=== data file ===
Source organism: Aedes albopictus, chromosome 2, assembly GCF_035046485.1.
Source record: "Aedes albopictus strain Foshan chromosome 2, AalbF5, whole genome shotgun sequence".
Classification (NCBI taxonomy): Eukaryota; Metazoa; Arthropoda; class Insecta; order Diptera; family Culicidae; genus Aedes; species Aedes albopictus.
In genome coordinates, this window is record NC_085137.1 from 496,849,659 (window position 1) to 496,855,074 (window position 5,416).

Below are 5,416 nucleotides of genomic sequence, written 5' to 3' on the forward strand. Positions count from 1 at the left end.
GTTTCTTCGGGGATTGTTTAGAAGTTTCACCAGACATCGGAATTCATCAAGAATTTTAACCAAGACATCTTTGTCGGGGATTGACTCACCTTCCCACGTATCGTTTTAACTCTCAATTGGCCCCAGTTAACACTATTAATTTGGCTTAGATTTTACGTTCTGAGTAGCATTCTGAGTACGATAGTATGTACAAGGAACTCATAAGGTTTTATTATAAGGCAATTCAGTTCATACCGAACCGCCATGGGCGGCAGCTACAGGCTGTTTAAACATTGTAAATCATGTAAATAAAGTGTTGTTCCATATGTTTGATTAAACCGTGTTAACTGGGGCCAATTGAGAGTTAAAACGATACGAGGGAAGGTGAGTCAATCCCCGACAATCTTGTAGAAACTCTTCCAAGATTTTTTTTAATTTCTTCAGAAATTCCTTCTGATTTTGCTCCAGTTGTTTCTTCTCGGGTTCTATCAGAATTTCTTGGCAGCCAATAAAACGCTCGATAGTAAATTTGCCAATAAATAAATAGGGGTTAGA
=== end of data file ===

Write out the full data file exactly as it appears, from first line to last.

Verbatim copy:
Source organism: Aedes albopictus, chromosome 2, assembly GCF_035046485.1.
Source record: "Aedes albopictus strain Foshan chromosome 2, AalbF5, whole genome shotgun sequence".
Classification (NCBI taxonomy): Eukaryota; Metazoa; Arthropoda; class Insecta; order Diptera; family Culicidae; genus Aedes; species Aedes albopictus.
In genome coordinates, this window is record NC_085137.1 from 496,849,659 (window position 1) to 496,855,074 (window position 5,416).

Below are 5,416 nucleotides of genomic sequence, written 5' to 3' on the forward strand. Positions count from 1 at the left end.
GTTTCTTCGGGGATTGTTTAGAAGTTTCACCAGACATCGGAATTCATCAAGAATTTTAACCAAGACATCTTTGTCGGGGATTGACTCACCTTCCCACGTATCGTTTTAACTCTCAATTGGCCCCAGTTAACACTATTAATTTGGCTTAGATTTTACGTTCTGAGTAGCATTCTGAGTACGATAGTATGTACAAGGAACTCATAAGGTTTTATTATAAGGCAATTCAGTTCATACCGAACCGCCATGGGCGGCAGCTACAGGCTGTTTAAACATTGTAAATCATGTAAATAAAGTGTTGTTCCATATGTTTGATTAAACCGTGTTAACTGGGGCCAATTGAGAGTTAAAACGATACGAGGGAAGGTGAGTCAATCCCCGACAATCTTGTAGAAACTCTTCCAAGATTTTTTTTAATTTCTTCAGAAATTCCTTCTGATTTTGCTCCAGTTGTTTCTTCTCGGGTTCTATCAGAATTTCTTGGCAGCCAATAAAACGCTCGATAGTAAATTTGCCAATAAATAAATAGGGGTTAGA